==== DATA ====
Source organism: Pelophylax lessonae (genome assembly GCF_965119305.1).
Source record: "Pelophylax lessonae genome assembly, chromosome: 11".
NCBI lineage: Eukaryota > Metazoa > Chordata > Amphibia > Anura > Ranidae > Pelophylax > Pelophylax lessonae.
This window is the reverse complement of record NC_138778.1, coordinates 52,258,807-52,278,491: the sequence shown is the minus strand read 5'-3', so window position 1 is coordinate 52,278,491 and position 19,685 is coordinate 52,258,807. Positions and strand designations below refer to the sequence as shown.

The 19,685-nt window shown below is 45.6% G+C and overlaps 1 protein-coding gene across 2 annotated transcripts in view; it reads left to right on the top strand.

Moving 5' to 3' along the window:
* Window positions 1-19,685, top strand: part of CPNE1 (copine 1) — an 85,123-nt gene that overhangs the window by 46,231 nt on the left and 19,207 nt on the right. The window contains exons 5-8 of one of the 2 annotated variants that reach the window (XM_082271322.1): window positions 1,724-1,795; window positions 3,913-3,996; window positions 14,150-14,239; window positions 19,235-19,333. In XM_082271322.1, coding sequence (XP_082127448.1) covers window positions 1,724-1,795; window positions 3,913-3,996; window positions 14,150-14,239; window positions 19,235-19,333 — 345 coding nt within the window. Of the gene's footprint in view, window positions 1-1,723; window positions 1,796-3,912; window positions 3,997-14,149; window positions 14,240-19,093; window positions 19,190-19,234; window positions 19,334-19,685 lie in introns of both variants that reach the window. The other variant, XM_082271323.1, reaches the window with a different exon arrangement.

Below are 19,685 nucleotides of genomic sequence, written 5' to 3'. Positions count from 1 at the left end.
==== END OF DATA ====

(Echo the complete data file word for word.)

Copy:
Source organism: Pelophylax lessonae (genome assembly GCF_965119305.1).
Source record: "Pelophylax lessonae genome assembly, chromosome: 11".
NCBI lineage: Eukaryota > Metazoa > Chordata > Amphibia > Anura > Ranidae > Pelophylax > Pelophylax lessonae.
This window is the reverse complement of record NC_138778.1, coordinates 52,258,807-52,278,491: the sequence shown is the minus strand read 5'-3', so window position 1 is coordinate 52,278,491 and position 19,685 is coordinate 52,258,807. Positions and strand designations below refer to the sequence as shown.

The 19,685-nt window shown below is 45.6% G+C and overlaps 1 protein-coding gene across 2 annotated transcripts in view; it reads left to right on the top strand.

Moving 5' to 3' along the window:
* Window positions 1-19,685, top strand: part of CPNE1 (copine 1) — an 85,123-nt gene that overhangs the window by 46,231 nt on the left and 19,207 nt on the right. The window contains exons 5-8 of one of the 2 annotated variants that reach the window (XM_082271322.1): window positions 1,724-1,795; window positions 3,913-3,996; window positions 14,150-14,239; window positions 19,235-19,333. In XM_082271322.1, coding sequence (XP_082127448.1) covers window positions 1,724-1,795; window positions 3,913-3,996; window positions 14,150-14,239; window positions 19,235-19,333 — 345 coding nt within the window. Of the gene's footprint in view, window positions 1-1,723; window positions 1,796-3,912; window positions 3,997-14,149; window positions 14,240-19,093; window positions 19,190-19,234; window positions 19,334-19,685 lie in introns of both variants that reach the window. The other variant, XM_082271323.1, reaches the window with a different exon arrangement.

Below are 19,685 nucleotides of genomic sequence, written 5' to 3'. Positions count from 1 at the left end.